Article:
“Of course it is.” Quinn grins and lets him kiss her cheek. She isn’t even lying. She loves the time they spend together hanging out. “Then afterwards, maybe we can hang out for a bit? Talk?”
The doors at the front of the room open as Principal McNally enters, followed by the homeroom teachers for the senior class and a pair of police officers. The smile falls from her lips when she sees the somber expressions on the faces of all of the adults. Mr. Germain, their physics teacher, is barely able to walk. One of the other teachers touches his elbow and leads him to a chair at the front of the room. His fingers rub his forehead.
The silence filling the room is thick. Somewhere in the room, a box of candy tips over. The hard, round shells rattle against the floor as they roll across the wood. No one moves to clean up the mess. No one cheers at someone else’s faux pas. No one even glances towards the noise. They all simply stare at the front of the room.
Principal McNally steps behind the podium, her face somber. Tapping the microphone, she checks to make sure the sound is working. There is no need to call the room to attention.
“Good morning, students. I’m sure you’re all wondering why you’ve been brought here this morning. This is not a happy announcement, so I’ll get right to it. Last night, one of your classmates, Stevie Francis, was seriously injured in an intentional and malicious beating.” She pauses for a moment to collect her herself.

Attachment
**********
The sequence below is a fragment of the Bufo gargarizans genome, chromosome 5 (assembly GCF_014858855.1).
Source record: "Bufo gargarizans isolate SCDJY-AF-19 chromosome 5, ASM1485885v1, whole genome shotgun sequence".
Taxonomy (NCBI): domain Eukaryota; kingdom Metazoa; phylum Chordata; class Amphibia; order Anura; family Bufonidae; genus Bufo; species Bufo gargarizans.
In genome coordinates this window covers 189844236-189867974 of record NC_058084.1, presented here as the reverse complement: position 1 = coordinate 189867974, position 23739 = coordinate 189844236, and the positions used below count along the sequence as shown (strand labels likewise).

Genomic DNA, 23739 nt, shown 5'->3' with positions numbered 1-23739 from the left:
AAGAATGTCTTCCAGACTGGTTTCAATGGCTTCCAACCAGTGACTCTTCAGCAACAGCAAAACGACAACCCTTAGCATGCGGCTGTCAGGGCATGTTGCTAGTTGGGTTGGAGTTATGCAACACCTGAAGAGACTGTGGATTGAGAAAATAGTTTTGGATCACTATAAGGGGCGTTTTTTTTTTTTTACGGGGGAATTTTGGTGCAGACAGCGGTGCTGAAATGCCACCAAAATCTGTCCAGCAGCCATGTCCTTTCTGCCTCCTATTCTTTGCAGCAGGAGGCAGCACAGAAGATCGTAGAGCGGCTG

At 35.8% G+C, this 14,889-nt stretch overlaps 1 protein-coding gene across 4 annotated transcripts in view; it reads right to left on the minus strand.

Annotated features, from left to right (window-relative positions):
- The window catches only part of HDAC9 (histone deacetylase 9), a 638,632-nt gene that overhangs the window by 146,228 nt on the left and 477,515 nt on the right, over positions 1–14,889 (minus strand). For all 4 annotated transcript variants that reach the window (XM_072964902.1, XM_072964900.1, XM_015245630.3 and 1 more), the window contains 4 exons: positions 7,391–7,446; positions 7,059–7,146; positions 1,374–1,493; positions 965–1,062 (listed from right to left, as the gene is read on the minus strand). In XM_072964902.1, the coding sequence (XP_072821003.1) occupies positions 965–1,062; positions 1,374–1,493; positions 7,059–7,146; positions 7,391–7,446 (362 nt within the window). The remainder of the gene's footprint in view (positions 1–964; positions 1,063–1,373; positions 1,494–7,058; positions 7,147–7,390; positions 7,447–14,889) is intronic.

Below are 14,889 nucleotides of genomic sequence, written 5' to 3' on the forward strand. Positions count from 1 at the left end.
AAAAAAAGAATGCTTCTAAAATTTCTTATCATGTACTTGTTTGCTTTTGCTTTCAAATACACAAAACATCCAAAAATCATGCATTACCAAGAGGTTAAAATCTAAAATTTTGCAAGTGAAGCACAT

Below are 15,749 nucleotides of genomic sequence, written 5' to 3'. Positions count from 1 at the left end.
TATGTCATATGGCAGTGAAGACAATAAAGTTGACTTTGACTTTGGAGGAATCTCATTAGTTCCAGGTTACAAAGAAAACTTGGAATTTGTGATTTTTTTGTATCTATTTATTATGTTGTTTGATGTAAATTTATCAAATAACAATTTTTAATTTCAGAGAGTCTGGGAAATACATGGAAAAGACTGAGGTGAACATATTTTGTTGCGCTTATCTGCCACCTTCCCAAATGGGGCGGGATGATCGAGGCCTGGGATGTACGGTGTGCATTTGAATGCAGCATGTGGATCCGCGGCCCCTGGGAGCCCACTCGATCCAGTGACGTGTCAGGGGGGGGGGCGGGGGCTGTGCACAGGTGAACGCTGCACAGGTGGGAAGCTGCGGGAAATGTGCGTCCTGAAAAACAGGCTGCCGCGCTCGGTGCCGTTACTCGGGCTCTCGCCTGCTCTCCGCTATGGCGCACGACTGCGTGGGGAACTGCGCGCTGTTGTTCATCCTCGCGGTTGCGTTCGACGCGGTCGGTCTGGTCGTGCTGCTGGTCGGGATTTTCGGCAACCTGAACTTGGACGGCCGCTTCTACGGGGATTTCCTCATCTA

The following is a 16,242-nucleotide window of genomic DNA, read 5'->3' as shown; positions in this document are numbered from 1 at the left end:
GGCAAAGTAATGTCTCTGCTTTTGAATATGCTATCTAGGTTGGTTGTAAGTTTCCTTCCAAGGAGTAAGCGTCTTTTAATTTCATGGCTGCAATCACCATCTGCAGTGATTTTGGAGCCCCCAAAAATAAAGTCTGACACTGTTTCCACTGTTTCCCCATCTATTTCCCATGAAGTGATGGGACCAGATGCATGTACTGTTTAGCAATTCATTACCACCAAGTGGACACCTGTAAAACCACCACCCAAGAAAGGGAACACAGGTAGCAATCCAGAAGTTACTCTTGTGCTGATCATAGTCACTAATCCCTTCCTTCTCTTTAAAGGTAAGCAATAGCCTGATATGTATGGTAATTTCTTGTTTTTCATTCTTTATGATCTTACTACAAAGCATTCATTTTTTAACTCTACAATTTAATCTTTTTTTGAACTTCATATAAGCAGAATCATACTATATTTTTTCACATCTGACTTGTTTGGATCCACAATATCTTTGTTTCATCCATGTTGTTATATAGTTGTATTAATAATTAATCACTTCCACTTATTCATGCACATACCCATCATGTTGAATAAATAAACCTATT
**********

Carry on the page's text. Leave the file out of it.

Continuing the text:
Quinn’s breathing stops. One hand flies to Geoff’s. Ignoring her boyfriend sitting beside her. The other hand flies to her lips. In her periphery, she sees Ellie’s head flip to look at her. Too concerned about Stevie to care about anyone’s reaction, Quinn strains to hear what’s being said. The volume in the room has risen to an almost unbearable level. It begins to quiet again as their Principal speaks over them, but Quinn is unable to hear over the blood rushing in her ears.
She has to use every ounce of control to keep from flying out of her chair. From rushing out the door and to the hospital. Concentrate, she tells herself. The prickling behind her eyes warns her tears are coming. Quickly. She thinks about her breathing. Nothing but her breathing. In through the nose out through the mouth. Slow. Controlled. Forcing her pulse to slow. Looking at the front of the room, she sees that the two police officers have stepped forward and are talking to the students. Shaking her head slightly, she forces herself to listen. She can’t seem to do it. She watches them talk. Clearly, what they are saying is important. Geoff’s hand tightens around her own. Closing her eyes, she waits for the rushing in her ears to subside. Finally, she’s able to focus enough to hear what’s being said.